Orphans of the Storm (1921) Director: D.W. Griffith
Orphans of the Storm is often regarded as the last of Griffith’s memorable films. It is a decent film, though its main redeeming qualities consist of its large sets and cinematography. Otherwise, the acting is not particularly dazzling and the film falls far short of its lofty ambitions, or at least of the kind achieved in other Griffith’s earlier films, such as Birth of a Nation and Broken Blossoms. Orphans of the Storm is a decent film, though not Griffith’s best by any stretch of the imagination. It is the last film to feature the famous Gish sisters, Lillian and Dorothy.
Based on a French story adopted for the American stage, Orphans of the Storm tells the story of two lower-class sisters during the French Revolution who venture to Paris in order to cure one of the sisters of her blindness. Upon arrival, they are caught up in a series of events that highlight the class distinctions between the aristocracy and the impoverished. Griffith intended for the film to be a commentary on contemporary political issues, primarily Bolshevism, and some critics have seen the film as a defense of aristocracy. It is a two and a half hour epic film filled with unique visual effects, such as color tinting in monochromatic scenes and also the implementation of large constructed sets to show Paris during the revolution. Additional inspiration came from Dickens’s A Tale of Two Cities, as characters played both Danton and Robespierre similar to their portrayal in the novel. In the end, an aristocrat is saved and he falls in love with Henriette (Lillian Gish) while her sister’s blindness is cured and she is prevented from living the life of a poor blind woman.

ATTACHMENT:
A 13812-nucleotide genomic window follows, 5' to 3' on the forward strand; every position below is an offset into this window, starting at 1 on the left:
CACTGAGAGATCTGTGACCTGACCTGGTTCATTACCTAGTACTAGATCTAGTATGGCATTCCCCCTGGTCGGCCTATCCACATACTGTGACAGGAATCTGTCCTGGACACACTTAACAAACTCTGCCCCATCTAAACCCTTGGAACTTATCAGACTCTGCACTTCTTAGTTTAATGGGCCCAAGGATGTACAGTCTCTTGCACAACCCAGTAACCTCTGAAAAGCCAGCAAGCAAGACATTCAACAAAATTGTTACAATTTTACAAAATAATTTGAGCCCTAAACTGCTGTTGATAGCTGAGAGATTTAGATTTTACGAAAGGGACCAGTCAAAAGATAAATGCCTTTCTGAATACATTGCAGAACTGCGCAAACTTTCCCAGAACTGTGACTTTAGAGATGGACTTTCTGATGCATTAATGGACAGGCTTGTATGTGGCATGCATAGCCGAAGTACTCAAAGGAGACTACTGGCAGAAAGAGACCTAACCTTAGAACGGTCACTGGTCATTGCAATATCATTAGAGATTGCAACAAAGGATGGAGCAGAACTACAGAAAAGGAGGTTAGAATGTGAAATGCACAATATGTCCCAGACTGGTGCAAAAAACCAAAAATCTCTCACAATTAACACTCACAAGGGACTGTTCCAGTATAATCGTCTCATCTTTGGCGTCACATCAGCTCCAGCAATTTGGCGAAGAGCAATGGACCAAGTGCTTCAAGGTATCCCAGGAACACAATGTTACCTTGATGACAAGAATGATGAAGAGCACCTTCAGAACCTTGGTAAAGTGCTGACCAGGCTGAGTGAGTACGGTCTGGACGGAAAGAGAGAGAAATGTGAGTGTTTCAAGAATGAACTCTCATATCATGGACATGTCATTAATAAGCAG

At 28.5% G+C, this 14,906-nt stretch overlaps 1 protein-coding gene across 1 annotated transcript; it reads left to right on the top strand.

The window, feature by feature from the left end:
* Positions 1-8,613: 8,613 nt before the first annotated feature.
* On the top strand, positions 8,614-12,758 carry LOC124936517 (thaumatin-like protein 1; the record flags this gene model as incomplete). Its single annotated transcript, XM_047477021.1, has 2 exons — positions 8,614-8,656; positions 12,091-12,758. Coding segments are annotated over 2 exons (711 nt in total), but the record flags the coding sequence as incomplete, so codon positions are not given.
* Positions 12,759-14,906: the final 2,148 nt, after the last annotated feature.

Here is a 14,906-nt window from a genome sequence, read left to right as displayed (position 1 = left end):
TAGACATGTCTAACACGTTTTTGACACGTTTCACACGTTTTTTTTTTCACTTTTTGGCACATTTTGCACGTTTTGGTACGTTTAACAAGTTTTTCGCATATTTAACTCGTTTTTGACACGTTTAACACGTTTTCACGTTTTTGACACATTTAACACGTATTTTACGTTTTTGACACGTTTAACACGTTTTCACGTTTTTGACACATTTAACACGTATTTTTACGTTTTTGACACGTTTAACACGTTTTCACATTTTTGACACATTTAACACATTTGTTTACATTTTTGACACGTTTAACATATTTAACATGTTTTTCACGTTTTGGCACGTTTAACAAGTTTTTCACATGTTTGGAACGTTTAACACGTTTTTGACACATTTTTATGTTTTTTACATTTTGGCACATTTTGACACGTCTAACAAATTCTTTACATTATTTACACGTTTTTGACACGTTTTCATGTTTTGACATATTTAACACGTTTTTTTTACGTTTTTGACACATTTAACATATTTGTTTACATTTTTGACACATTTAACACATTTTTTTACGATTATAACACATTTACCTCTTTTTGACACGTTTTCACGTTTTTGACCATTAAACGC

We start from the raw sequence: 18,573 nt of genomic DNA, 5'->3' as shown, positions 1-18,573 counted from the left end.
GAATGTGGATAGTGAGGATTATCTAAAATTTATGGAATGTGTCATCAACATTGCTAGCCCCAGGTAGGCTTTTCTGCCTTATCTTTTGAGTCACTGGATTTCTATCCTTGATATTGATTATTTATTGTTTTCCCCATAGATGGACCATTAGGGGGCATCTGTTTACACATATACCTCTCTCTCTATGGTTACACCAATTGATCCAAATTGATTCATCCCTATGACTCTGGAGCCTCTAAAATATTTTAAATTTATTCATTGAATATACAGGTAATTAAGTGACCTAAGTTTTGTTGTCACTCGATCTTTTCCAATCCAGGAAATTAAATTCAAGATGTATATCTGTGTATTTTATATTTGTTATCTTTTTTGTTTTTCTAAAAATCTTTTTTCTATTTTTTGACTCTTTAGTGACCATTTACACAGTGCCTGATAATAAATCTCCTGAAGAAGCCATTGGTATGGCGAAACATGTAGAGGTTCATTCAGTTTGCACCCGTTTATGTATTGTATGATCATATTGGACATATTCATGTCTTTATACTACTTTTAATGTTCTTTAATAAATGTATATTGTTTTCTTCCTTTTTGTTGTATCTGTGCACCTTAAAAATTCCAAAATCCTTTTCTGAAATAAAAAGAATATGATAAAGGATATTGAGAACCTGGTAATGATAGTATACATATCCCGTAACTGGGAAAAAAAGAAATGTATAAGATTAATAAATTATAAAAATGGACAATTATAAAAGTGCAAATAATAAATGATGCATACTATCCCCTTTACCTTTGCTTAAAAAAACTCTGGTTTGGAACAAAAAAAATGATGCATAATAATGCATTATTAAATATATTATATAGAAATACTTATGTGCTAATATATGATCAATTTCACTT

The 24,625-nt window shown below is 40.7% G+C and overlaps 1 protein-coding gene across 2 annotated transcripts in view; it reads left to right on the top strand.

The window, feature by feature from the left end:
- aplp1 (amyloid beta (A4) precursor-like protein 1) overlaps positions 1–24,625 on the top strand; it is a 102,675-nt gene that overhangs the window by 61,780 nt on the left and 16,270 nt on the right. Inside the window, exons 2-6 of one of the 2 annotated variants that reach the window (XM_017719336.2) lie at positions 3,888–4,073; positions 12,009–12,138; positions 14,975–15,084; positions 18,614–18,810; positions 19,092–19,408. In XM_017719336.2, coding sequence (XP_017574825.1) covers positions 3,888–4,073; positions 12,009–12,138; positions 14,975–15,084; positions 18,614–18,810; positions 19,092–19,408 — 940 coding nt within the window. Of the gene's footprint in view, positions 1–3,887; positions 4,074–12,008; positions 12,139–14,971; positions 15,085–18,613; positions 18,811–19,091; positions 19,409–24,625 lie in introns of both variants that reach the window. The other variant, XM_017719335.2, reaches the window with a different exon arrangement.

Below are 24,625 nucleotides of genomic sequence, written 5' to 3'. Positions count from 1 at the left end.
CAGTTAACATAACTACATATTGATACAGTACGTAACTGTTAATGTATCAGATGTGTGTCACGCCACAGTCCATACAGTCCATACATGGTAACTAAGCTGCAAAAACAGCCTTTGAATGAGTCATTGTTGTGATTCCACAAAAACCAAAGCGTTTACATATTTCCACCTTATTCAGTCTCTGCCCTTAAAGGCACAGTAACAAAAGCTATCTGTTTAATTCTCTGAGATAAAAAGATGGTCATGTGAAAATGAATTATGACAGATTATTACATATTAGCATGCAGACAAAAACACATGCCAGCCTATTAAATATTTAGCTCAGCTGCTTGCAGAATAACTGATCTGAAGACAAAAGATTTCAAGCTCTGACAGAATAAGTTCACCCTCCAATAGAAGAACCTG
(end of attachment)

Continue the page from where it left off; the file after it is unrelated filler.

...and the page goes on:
An extra was accidentally killed on set while leaning on a rifle that fired, though it was unloaded (the impact from a barrel’s release can still be lethal at point blank range). As a lifelong Republican, Lillian Gish was thrilled to be invited to the White House by Warren G. Harding after the film was released.